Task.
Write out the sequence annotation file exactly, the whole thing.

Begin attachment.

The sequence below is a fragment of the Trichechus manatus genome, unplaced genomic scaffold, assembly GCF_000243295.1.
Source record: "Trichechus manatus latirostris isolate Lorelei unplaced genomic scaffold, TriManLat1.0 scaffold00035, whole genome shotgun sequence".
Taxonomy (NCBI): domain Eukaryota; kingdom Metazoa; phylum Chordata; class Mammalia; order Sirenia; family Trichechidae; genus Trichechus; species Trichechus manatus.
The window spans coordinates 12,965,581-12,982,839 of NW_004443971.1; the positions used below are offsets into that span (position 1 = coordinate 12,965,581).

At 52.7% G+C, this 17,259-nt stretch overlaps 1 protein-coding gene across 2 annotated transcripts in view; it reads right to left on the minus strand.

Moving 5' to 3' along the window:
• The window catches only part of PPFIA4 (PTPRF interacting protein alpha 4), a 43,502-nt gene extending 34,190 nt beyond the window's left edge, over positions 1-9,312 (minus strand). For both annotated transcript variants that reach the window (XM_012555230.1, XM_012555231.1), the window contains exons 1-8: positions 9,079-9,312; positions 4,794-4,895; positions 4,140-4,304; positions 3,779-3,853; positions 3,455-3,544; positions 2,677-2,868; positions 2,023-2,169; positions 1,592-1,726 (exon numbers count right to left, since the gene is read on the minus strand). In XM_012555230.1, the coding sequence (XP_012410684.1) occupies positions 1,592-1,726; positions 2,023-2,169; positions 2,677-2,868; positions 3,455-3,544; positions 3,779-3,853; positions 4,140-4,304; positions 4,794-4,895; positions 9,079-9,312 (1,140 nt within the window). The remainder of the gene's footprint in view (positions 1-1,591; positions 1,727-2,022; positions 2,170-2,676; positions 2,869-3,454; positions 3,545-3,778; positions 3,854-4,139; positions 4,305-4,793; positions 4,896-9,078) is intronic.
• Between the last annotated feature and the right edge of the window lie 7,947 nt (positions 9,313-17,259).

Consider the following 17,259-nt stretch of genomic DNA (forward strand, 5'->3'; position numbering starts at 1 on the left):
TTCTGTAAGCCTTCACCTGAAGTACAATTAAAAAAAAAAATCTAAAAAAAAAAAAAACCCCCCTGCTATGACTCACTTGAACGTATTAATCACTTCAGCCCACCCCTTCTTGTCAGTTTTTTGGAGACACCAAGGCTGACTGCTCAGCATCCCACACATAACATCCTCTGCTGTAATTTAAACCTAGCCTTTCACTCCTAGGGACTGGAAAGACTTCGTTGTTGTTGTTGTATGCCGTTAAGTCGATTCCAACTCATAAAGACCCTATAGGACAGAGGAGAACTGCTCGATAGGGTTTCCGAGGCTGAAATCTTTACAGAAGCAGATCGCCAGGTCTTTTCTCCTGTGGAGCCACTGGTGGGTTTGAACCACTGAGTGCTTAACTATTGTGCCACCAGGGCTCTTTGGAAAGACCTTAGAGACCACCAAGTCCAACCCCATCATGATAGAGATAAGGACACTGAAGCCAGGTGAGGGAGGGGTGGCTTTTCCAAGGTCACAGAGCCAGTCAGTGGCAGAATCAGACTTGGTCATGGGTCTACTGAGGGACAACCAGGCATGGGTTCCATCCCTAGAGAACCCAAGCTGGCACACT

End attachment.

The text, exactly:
The sequence below is a fragment of the Trichechus manatus genome, unplaced genomic scaffold, assembly GCF_000243295.1.
Source record: "Trichechus manatus latirostris isolate Lorelei unplaced genomic scaffold, TriManLat1.0 scaffold00035, whole genome shotgun sequence".
Taxonomy (NCBI): domain Eukaryota; kingdom Metazoa; phylum Chordata; class Mammalia; order Sirenia; family Trichechidae; genus Trichechus; species Trichechus manatus.
The window spans coordinates 12,965,581-12,982,839 of NW_004443971.1; the positions used below are offsets into that span (position 1 = coordinate 12,965,581).

At 52.7% G+C, this 17,259-nt stretch overlaps 1 protein-coding gene across 2 annotated transcripts in view; it reads right to left on the minus strand.

Moving 5' to 3' along the window:
• The window catches only part of PPFIA4 (PTPRF interacting protein alpha 4), a 43,502-nt gene extending 34,190 nt beyond the window's left edge, over positions 1-9,312 (minus strand). For both annotated transcript variants that reach the window (XM_012555230.1, XM_012555231.1), the window contains exons 1-8: positions 9,079-9,312; positions 4,794-4,895; positions 4,140-4,304; positions 3,779-3,853; positions 3,455-3,544; positions 2,677-2,868; positions 2,023-2,169; positions 1,592-1,726 (exon numbers count right to left, since the gene is read on the minus strand). In XM_012555230.1, the coding sequence (XP_012410684.1) occupies positions 1,592-1,726; positions 2,023-2,169; positions 2,677-2,868; positions 3,455-3,544; positions 3,779-3,853; positions 4,140-4,304; positions 4,794-4,895; positions 9,079-9,312 (1,140 nt within the window). The remainder of the gene's footprint in view (positions 1-1,591; positions 1,727-2,022; positions 2,170-2,676; positions 2,869-3,454; positions 3,545-3,778; positions 3,854-4,139; positions 4,305-4,793; positions 4,896-9,078) is intronic.
• Between the last annotated feature and the right edge of the window lie 7,947 nt (positions 9,313-17,259).

Consider the following 17,259-nt stretch of genomic DNA (forward strand, 5'->3'; position numbering starts at 1 on the left):
TTCTGTAAGCCTTCACCTGAAGTACAATTAAAAAAAAAAATCTAAAAAAAAAAAAAACCCCCCTGCTATGACTCACTTGAACGTATTAATCACTTCAGCCCACCCCTTCTTGTCAGTTTTTTGGAGACACCAAGGCTGACTGCTCAGCATCCCACACATAACATCCTCTGCTGTAATTTAAACCTAGCCTTTCACTCCTAGGGACTGGAAAGACTTCGTTGTTGTTGTTGTATGCCGTTAAGTCGATTCCAACTCATAAAGACCCTATAGGACAGAGGAGAACTGCTCGATAGGGTTTCCGAGGCTGAAATCTTTACAGAAGCAGATCGCCAGGTCTTTTCTCCTGTGGAGCCACTGGTGGGTTTGAACCACTGAGTGCTTAACTATTGTGCCACCAGGGCTCTTTGGAAAGACCTTAGAGACCACCAAGTCCAACCCCATCATGATAGAGATAAGGACACTGAAGCCAGGTGAGGGAGGGGTGGCTTTTCCAAGGTCACAGAGCCAGTCAGTGGCAGAATCAGACTTGGTCATGGGTCTACTGAGGGACAACCAGGCATGGGTTCCATCCCTAGAGAACCCAAGCTGGCACACT